But there's more to it. I will come clean. I will tell you a secret: a part of me was glad about Richard Parker. A part of me did not want Richard Parker to die at all, because if he died I would be left alone with despair, a foe even more formidable than a tiger. If I still had the will to live, it was thanks to Richard Parker. He kept me from thinking too much about my family and my tragic circumstances. He pushed me to go on living. I hated him for it, yet at the same time I was grateful. I
am grateful. It's the plain truth: without Richard Parker, I wouldn't be alive to tell you my story.

Reading that, I felt my heart swell. (I know the term is so cliche in literature, but that is the best way to describe how I felt). Richard Parker was no longer the enemy, and that made me very happy indeed. From there on, some of the fear and tension I'd been feeling left me, and the book became more of a wonderful adventure. I loved reading about all the ways Pi kept them both alive, and the things that happened on their voyage. The incident on the island was strange, but really interesting. I have such a clear image of Richard Parker coming over the hill, and stopping to the sound of the whistle - he so wanted to obey the command, but the acid was burning his feet (although we didn't know that yet), so he hopped like a "deer" until he could get on the boat. Like I said earlier, it all seemed so real, so believeable, and I just loved it.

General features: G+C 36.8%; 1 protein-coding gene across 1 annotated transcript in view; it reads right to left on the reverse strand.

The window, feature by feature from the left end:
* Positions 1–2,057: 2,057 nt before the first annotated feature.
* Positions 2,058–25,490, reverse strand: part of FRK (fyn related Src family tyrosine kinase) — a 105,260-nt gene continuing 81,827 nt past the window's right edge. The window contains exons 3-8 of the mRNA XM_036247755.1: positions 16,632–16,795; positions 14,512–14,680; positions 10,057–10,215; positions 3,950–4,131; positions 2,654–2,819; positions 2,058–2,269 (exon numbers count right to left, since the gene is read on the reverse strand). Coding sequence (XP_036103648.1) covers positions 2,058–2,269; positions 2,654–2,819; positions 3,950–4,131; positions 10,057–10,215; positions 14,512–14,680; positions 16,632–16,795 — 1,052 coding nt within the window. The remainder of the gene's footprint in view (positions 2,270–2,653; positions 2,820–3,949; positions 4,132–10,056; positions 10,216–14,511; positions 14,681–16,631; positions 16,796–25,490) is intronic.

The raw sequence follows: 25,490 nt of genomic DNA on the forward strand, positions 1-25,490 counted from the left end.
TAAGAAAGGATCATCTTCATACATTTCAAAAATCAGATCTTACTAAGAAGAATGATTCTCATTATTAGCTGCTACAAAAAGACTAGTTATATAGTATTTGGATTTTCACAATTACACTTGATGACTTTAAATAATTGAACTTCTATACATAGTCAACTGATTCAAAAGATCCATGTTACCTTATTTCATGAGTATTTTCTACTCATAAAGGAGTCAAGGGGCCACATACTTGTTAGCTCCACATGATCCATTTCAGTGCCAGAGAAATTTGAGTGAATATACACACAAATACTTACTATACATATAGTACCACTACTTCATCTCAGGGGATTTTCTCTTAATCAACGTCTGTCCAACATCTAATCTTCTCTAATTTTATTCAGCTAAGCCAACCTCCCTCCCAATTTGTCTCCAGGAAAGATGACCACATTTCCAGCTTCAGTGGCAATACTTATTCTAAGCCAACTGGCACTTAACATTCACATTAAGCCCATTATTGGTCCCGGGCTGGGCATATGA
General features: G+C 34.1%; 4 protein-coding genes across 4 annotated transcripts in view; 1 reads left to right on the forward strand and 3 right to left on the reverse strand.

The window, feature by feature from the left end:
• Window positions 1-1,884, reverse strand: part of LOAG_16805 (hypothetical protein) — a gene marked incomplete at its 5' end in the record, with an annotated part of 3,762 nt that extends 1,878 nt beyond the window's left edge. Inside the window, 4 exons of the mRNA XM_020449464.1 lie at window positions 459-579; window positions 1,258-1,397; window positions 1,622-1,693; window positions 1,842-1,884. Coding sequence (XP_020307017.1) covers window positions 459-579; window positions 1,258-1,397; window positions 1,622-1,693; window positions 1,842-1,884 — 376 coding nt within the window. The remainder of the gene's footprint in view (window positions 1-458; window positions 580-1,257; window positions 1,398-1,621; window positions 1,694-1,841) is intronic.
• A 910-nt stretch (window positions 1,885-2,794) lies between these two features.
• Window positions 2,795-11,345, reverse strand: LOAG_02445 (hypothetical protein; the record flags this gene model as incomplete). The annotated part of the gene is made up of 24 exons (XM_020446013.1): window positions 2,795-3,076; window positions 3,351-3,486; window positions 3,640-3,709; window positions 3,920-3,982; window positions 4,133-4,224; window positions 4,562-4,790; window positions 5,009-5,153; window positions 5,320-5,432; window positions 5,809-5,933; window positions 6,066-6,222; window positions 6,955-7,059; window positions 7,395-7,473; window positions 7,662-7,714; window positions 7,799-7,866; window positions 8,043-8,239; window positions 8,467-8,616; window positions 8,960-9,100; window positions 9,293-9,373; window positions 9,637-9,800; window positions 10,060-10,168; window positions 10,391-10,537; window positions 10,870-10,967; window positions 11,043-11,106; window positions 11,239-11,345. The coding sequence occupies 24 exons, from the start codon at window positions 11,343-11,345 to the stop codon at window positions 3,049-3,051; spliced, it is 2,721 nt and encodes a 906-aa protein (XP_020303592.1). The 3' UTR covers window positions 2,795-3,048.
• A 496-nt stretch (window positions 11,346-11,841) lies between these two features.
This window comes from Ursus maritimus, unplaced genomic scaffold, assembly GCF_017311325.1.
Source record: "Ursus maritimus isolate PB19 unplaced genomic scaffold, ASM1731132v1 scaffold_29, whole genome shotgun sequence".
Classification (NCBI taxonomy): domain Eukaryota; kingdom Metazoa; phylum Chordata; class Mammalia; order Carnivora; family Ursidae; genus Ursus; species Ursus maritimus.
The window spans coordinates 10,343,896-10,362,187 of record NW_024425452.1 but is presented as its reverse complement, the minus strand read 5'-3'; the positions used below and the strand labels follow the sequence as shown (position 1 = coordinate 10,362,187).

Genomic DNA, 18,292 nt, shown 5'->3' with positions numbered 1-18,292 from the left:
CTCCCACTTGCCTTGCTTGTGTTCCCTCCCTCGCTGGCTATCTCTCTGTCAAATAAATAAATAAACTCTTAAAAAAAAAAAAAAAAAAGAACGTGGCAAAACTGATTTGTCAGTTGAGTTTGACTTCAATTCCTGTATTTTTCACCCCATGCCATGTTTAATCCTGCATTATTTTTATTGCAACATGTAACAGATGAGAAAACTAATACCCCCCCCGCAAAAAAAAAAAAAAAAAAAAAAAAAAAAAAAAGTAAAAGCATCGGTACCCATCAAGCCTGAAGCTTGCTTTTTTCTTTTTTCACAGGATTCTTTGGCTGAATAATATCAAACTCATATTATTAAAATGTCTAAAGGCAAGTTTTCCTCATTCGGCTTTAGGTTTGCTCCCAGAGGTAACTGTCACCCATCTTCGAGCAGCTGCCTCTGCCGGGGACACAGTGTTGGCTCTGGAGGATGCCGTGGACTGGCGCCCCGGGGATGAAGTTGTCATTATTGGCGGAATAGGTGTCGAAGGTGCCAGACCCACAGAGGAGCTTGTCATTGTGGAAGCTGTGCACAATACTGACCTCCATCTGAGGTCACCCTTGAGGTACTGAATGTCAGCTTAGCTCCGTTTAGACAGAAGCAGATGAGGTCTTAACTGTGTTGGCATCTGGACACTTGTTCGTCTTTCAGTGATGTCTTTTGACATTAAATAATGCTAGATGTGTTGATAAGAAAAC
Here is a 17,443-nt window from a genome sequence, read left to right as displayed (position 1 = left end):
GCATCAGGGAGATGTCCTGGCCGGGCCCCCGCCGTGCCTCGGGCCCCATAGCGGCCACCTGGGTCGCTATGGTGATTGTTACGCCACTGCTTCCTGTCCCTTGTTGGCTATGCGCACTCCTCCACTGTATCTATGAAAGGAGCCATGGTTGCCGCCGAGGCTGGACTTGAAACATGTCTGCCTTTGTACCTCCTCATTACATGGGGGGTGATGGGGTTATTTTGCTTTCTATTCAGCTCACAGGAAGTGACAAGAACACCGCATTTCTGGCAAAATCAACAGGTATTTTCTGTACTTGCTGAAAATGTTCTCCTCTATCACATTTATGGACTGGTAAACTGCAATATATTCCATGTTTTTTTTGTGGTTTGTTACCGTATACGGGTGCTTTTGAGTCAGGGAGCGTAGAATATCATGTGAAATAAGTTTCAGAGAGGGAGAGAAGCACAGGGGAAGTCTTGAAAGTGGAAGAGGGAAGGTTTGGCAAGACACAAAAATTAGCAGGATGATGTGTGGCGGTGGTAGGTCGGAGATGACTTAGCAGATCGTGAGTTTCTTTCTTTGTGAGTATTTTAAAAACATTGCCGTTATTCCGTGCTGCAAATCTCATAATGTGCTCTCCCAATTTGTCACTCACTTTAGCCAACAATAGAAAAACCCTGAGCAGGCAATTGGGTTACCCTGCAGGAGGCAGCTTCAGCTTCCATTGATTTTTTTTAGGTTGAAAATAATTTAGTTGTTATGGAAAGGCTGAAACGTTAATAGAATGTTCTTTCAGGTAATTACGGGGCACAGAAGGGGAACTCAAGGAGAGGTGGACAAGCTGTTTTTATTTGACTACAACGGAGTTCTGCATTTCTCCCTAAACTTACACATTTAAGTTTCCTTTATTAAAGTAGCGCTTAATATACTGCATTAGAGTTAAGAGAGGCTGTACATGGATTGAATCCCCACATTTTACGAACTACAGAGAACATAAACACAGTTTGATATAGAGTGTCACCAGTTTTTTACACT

Near the end, I felt heartbroken when Richard Parker jumped off the boat and ran into the forest when they reached Mexico. I cried - silent, wracking sobs - and several minutes later, when I was finally able to pull myself together to read more, I was amazed to discover that Pi had put my feelings into words EXACTLY. I wanted - I felt that I needed - closure: to say goodbye and thank you. And, oh, I really wanted Richard Parker to stay. I wanted . . . well, what I wanted was something from a fairytale - Pi and Richard Parker living happily together ever after. Which would have made for, frankly, a far less satisfying ending. It was much more beautiful the way it was written. And there is something just a bit magical about the thought of Richard Parker living successfully in a jungle in Mexico. :)

I loved this book, and look forward to reading it again someday, and being able to savour these beautiful moments a second time. I also wonder just how different it will be for me reading through and already knowing how it will end. There was tension for me most of the way through, not knowing whether or not Richard Parker would actually survive. I think that the book will not be diminished on a second reading because of this, but of course I won't know for certain until I actually sit down and read it again. 10/10, 401 pages (Permanent Collection)